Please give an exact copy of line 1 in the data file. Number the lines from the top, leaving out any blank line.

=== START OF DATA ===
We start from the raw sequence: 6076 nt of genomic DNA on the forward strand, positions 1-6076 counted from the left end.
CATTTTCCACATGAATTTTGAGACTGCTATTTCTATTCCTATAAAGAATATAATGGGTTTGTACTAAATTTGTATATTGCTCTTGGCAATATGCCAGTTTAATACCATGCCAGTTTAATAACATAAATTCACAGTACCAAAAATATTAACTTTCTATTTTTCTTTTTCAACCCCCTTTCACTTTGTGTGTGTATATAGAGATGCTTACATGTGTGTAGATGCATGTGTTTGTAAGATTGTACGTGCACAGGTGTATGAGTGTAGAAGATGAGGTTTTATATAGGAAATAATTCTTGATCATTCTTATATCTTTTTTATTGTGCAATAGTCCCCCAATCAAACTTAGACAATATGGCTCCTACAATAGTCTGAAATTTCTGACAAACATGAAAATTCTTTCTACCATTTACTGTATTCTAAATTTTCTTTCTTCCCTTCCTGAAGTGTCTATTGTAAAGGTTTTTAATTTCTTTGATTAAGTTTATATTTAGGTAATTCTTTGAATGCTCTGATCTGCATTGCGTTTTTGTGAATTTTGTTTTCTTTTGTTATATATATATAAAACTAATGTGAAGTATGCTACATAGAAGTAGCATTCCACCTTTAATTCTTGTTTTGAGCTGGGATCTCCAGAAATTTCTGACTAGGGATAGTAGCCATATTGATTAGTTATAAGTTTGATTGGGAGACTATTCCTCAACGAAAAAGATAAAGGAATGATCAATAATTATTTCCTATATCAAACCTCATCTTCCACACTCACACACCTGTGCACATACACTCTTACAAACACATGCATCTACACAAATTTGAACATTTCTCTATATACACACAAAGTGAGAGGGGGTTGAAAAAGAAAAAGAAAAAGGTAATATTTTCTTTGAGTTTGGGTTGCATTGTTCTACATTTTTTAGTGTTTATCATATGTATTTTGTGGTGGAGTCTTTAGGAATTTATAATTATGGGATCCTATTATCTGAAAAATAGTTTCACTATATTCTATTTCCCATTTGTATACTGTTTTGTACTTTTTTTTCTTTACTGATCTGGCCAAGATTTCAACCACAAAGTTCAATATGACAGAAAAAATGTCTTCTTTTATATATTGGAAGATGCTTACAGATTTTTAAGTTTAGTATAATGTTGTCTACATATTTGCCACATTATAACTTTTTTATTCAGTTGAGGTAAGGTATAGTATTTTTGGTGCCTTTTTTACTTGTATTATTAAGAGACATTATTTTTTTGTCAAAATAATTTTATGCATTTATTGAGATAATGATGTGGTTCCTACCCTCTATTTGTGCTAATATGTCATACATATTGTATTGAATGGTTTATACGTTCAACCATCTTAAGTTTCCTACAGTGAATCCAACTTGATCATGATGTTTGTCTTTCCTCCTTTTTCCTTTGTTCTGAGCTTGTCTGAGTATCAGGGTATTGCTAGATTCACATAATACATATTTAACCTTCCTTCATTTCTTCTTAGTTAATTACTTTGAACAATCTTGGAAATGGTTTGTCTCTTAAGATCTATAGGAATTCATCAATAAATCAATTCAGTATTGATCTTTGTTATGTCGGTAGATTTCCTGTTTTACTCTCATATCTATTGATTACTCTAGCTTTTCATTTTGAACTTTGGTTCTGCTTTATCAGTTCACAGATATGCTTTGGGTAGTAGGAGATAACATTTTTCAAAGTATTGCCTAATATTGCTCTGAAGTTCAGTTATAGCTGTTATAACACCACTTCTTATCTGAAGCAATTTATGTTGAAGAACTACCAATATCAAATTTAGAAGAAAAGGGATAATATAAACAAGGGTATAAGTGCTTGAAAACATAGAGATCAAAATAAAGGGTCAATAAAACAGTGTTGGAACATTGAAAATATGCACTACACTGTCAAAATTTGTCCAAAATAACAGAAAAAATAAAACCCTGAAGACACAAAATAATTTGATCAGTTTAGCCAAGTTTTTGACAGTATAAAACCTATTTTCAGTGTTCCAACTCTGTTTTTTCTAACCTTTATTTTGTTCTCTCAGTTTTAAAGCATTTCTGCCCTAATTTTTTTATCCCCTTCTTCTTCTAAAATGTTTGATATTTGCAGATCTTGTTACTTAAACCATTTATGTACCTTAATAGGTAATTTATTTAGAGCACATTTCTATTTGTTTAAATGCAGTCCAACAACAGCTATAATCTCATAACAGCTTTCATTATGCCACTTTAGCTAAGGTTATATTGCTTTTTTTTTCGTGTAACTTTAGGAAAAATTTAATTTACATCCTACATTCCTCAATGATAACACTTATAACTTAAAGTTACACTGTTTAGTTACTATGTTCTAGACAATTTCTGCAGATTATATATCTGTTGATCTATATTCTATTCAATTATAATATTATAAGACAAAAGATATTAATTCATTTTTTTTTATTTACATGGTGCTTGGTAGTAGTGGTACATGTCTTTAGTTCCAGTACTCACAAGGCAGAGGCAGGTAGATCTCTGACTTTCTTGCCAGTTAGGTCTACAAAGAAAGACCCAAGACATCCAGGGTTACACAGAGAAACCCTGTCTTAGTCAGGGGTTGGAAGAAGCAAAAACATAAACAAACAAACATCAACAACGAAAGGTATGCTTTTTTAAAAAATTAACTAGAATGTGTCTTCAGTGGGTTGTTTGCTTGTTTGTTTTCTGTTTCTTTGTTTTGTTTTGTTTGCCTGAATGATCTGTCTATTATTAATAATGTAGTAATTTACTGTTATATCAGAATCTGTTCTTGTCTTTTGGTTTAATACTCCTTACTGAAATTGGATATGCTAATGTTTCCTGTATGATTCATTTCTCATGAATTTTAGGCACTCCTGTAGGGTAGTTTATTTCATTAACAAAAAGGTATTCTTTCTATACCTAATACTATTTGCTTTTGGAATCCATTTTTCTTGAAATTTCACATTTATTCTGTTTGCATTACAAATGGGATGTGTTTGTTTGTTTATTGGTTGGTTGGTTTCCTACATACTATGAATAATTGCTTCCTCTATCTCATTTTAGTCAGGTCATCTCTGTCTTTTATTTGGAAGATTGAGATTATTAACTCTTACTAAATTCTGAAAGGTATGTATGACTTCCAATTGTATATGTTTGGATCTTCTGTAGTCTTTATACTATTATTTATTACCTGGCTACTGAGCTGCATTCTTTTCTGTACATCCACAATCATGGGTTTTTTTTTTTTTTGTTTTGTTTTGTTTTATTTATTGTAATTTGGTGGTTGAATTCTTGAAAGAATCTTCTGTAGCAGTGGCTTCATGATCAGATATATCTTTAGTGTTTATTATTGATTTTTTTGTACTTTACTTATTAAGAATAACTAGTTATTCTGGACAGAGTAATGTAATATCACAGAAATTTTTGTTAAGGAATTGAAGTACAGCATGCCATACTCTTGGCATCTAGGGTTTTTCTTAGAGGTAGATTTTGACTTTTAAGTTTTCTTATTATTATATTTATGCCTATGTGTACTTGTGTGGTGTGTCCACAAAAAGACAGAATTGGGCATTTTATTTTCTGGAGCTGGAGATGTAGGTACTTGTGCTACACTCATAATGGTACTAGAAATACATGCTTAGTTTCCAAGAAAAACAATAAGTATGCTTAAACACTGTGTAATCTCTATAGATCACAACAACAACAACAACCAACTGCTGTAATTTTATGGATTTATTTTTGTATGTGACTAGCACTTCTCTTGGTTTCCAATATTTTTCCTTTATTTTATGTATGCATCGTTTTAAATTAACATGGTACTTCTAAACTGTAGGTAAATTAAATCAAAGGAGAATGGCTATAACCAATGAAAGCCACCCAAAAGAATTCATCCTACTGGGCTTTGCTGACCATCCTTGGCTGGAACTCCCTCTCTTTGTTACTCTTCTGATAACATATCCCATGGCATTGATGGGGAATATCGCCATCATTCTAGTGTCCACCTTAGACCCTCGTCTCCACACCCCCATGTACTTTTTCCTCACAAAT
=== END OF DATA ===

We start from the raw sequence: 6076 nt of genomic DNA on the forward strand, positions 1-6076 counted from the left end.